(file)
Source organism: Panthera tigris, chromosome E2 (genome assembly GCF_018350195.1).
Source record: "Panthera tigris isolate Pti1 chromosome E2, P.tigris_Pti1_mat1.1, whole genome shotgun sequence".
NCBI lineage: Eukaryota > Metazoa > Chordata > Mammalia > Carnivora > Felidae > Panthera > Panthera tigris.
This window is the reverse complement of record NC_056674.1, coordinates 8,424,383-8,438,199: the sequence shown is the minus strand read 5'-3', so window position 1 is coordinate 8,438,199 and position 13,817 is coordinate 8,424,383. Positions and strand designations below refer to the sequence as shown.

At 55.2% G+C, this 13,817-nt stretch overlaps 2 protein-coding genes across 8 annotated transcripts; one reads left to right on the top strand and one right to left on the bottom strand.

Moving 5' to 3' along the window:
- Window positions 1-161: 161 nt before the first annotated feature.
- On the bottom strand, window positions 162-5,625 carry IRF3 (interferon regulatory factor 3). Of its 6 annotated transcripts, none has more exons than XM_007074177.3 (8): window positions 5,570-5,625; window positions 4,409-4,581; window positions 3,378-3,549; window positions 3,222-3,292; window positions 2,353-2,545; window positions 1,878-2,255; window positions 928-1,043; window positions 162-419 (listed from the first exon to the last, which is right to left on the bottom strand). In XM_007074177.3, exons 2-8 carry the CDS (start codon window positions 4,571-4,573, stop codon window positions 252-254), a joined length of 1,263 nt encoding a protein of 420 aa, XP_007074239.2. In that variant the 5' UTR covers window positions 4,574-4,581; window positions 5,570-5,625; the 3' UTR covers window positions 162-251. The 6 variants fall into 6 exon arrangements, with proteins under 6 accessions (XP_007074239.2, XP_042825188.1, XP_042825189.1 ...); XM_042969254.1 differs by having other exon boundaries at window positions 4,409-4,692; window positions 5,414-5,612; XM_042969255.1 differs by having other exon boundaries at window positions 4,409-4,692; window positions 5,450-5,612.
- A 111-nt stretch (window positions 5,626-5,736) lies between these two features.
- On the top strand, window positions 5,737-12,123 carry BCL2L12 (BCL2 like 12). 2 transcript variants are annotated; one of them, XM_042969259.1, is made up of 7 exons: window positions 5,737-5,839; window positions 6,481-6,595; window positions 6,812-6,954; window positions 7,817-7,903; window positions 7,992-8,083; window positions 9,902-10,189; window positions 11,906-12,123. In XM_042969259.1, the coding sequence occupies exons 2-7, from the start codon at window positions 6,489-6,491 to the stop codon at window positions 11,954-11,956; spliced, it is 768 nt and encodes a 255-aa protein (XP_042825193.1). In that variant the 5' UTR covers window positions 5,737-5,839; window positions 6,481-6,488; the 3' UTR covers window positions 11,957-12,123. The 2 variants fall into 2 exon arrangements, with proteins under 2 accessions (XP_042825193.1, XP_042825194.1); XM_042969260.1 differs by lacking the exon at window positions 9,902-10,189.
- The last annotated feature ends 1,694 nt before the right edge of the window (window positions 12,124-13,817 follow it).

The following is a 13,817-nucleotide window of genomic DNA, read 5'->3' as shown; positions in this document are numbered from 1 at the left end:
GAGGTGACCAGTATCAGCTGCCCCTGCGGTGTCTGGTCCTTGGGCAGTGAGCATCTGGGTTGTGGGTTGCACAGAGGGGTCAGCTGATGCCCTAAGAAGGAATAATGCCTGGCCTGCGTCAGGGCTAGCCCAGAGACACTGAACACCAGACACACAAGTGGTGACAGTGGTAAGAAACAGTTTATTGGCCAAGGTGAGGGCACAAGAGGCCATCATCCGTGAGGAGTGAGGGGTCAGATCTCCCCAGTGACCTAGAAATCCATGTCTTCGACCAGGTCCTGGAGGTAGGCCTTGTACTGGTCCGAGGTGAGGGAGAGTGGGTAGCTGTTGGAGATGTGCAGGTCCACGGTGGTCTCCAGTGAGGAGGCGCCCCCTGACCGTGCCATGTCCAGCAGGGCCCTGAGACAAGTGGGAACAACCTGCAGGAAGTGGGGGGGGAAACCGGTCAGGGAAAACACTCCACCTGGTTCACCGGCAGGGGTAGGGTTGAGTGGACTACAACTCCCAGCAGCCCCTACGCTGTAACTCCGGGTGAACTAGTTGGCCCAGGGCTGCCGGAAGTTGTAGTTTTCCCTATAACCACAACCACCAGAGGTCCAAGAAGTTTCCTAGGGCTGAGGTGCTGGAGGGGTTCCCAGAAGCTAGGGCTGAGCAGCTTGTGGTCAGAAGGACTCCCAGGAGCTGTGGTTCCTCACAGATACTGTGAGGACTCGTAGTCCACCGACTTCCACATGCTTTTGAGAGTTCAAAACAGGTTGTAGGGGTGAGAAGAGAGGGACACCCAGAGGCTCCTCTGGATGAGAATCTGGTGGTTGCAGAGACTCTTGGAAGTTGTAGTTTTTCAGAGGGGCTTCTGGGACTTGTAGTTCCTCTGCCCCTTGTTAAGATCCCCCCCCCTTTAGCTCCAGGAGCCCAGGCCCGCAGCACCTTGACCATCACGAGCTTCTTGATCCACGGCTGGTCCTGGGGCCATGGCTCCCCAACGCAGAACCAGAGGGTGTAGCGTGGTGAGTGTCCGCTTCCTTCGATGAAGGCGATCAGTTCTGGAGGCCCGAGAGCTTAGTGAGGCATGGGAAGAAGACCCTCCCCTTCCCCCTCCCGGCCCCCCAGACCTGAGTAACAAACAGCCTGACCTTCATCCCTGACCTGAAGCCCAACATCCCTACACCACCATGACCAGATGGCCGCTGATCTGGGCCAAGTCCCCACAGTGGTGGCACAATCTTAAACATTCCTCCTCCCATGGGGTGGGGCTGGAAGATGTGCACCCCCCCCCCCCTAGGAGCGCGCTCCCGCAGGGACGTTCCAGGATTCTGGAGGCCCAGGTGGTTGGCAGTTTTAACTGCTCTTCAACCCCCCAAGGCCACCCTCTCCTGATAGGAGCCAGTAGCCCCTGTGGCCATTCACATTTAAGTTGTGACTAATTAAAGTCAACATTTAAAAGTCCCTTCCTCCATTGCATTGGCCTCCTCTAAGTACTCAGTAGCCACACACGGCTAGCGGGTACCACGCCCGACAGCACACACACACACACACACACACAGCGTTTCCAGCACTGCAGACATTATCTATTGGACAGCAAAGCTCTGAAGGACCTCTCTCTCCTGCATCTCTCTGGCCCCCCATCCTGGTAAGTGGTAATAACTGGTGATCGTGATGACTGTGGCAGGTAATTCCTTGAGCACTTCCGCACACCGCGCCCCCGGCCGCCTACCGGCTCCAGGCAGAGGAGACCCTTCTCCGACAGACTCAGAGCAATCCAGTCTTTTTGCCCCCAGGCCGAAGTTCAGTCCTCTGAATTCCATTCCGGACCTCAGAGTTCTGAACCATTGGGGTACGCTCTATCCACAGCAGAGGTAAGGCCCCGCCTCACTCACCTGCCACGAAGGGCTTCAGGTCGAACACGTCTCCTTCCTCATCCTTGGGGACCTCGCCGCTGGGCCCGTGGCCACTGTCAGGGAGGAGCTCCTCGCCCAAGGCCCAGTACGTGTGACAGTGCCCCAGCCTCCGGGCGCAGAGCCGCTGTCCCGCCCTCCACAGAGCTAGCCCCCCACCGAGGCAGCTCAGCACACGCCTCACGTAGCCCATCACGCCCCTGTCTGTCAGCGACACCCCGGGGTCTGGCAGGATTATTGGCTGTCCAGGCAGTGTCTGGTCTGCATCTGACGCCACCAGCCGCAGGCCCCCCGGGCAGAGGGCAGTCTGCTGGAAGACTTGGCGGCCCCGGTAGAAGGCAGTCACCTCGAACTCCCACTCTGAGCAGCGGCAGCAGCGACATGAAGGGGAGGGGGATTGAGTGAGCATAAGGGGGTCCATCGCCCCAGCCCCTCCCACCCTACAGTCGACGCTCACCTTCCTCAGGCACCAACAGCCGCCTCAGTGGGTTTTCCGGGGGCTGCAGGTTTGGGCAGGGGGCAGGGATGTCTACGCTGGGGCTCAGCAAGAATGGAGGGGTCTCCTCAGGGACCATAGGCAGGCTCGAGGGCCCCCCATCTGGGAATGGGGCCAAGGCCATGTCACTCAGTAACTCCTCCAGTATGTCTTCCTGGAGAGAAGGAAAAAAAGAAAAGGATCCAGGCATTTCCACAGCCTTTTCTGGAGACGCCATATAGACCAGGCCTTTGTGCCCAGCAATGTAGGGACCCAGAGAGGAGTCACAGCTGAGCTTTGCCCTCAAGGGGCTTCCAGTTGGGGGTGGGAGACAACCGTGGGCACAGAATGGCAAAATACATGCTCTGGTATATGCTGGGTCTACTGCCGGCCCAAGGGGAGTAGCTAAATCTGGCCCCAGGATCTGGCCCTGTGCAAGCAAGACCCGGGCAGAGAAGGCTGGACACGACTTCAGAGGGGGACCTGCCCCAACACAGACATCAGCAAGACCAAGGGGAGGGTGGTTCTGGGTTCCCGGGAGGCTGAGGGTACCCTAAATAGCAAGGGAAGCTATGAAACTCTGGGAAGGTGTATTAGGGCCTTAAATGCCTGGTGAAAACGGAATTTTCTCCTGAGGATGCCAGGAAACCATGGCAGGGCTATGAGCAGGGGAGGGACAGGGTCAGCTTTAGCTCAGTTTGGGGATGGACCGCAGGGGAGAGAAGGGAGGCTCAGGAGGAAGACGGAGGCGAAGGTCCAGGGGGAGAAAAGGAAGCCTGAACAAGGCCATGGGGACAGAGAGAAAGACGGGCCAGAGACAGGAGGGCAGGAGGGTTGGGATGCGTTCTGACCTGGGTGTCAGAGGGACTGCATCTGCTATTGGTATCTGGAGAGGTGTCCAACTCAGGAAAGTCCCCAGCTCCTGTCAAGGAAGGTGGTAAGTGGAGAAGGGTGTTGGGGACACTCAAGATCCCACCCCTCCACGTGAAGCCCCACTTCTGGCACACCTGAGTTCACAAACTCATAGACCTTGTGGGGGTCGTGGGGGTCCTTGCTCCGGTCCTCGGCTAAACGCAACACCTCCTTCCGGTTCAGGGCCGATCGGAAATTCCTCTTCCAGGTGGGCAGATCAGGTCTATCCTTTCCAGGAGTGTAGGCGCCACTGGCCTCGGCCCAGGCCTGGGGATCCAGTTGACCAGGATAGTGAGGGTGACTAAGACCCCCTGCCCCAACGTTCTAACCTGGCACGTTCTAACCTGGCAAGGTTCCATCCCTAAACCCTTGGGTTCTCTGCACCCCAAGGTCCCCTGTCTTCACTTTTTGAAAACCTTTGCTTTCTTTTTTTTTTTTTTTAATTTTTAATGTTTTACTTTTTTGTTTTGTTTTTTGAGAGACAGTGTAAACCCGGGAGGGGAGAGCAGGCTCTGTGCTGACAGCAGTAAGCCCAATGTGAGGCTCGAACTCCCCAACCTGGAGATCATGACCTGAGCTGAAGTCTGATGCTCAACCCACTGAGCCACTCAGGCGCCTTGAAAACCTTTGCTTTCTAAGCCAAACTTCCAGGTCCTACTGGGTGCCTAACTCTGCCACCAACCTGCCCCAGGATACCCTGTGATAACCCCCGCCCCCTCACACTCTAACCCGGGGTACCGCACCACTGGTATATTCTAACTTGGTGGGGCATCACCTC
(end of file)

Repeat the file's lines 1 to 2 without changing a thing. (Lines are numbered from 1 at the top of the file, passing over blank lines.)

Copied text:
Source organism: Panthera tigris, chromosome E2 (genome assembly GCF_018350195.1).
Source record: "Panthera tigris isolate Pti1 chromosome E2, P.tigris_Pti1_mat1.1, whole genome shotgun sequence".